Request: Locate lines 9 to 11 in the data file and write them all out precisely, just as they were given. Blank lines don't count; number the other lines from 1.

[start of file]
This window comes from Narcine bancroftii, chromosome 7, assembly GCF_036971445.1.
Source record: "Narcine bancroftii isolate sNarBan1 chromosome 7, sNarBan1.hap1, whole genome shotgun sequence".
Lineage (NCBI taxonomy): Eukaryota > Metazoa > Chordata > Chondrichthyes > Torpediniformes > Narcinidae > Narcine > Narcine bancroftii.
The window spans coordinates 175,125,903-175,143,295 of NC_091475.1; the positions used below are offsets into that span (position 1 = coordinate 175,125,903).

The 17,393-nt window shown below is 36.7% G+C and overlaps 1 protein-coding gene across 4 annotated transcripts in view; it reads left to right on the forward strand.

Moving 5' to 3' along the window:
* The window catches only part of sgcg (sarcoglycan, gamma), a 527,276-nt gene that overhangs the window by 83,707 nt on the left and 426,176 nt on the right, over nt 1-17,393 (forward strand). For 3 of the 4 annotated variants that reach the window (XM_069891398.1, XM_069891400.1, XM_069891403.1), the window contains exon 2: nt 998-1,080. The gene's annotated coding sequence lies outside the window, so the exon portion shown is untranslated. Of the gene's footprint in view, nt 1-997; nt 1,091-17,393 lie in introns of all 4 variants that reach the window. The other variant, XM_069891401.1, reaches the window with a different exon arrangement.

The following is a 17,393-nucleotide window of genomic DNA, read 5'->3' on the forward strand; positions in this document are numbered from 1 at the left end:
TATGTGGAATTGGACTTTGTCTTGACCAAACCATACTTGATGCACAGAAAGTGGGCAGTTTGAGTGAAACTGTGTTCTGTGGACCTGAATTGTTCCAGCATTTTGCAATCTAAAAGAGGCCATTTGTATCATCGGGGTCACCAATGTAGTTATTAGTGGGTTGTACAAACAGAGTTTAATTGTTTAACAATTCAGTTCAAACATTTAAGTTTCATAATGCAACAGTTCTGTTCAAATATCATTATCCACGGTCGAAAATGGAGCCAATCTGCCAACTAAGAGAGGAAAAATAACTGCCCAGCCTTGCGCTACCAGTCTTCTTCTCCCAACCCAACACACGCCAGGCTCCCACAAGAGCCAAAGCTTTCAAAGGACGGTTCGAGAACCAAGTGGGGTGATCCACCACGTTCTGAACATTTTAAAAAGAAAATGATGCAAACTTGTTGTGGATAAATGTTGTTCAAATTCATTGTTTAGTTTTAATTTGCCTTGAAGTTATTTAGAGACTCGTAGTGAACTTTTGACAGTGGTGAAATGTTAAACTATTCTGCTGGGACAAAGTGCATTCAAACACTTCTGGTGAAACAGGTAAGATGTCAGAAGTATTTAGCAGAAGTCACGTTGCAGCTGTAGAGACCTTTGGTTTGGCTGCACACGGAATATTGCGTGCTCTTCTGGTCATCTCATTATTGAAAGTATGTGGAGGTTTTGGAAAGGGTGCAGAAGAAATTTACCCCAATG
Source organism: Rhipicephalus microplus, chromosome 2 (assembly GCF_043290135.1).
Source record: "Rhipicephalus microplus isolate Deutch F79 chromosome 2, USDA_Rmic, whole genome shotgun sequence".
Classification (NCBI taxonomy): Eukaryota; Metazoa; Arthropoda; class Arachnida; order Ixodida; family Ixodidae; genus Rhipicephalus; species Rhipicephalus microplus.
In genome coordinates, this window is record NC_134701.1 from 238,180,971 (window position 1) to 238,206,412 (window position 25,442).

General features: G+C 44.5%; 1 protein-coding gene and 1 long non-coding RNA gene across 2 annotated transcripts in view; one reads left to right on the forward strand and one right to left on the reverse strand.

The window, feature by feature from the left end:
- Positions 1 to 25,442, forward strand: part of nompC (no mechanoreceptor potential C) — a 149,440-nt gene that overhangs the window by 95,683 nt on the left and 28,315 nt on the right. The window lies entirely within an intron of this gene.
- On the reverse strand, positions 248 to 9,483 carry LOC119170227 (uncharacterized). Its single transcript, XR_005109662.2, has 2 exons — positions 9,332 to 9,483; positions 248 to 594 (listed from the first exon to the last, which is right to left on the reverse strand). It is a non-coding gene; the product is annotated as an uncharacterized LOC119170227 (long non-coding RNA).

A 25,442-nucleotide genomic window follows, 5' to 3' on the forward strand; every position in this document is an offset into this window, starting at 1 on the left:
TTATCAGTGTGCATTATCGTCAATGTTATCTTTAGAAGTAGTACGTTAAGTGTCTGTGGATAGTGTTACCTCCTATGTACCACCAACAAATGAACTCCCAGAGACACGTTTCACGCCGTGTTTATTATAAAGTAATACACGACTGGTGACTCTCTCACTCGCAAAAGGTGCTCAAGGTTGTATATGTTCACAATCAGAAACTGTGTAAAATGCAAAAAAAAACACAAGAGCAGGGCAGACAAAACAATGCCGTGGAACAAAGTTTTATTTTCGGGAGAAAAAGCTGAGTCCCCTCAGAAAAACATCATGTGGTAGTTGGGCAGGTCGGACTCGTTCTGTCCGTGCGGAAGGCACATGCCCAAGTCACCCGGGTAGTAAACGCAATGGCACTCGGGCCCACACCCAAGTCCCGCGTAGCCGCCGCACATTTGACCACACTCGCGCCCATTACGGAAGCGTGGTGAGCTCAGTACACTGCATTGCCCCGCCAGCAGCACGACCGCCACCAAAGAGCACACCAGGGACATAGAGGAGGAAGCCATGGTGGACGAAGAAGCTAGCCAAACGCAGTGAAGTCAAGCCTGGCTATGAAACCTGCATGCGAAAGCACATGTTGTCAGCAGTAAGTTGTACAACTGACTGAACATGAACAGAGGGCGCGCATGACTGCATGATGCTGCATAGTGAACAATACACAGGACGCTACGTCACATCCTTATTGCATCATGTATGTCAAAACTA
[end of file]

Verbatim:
TATGTGGAATTGGACTTTGTCTTGACCAAACCATACTTGATGCACAGAAAGTGGGCAGTTTGAGTGAAACTGTGTTCTGTGGACCTGAATTGTTCCAGCATTTTGCAATCTAAAAGAGGCCATTTGTATCATCGGGGTCACCAATGTAGTTATTAGTGGGTTGTACAAACAGAGTTTAATTGTTTAACAATTCAGTTCAAACATTTAAGTTTCATAATGCAACAGTTCTGTTCAAATATCATTATCCACGGTCGAAAATGGAGCCAATCTGCCAACTAAGAGAGGAAAAATAACTGCCCAGCCTTGCGCTACCAGTCTTCTTCTCCCAACCCAACACACGCCAGGCTCCCACAAGAGCCAAAGCTTTCAAAGGACGGTTCGAGAACCAAGTGGGGTGATCCACCACGTTCTGAACATTTTAAAAAGAAAATGATGCAAACTTGTTGTGGATAAATGTTGTTCAAATTCATTGTTTAGTTTTAATTTGCCTTGAAGTTATTTAGAGACTCGTAGTGAACTTTTGACAGTGGTGAAATGTTAAACTATTCTGCTGGGACAAAGTGCATTCAAACACTTCTGGTGAAACAGGTAAGATGTCAGAAGTATTTAGCAGAAGTCACGTTGCAGCTGTAGAGACCTTTGGTTTGGCTGCACACGGAATATTGCGTGCTCTTCTGGTCATCTCATTATTGAAAGTATGTGGAGGTTTTGGAAAGGGTGCAGAAGAAATTTACCCCAATG
Source organism: Rhipicephalus microplus, chromosome 2 (assembly GCF_043290135.1).
Source record: "Rhipicephalus microplus isolate Deutch F79 chromosome 2, USDA_Rmic, whole genome shotgun sequence".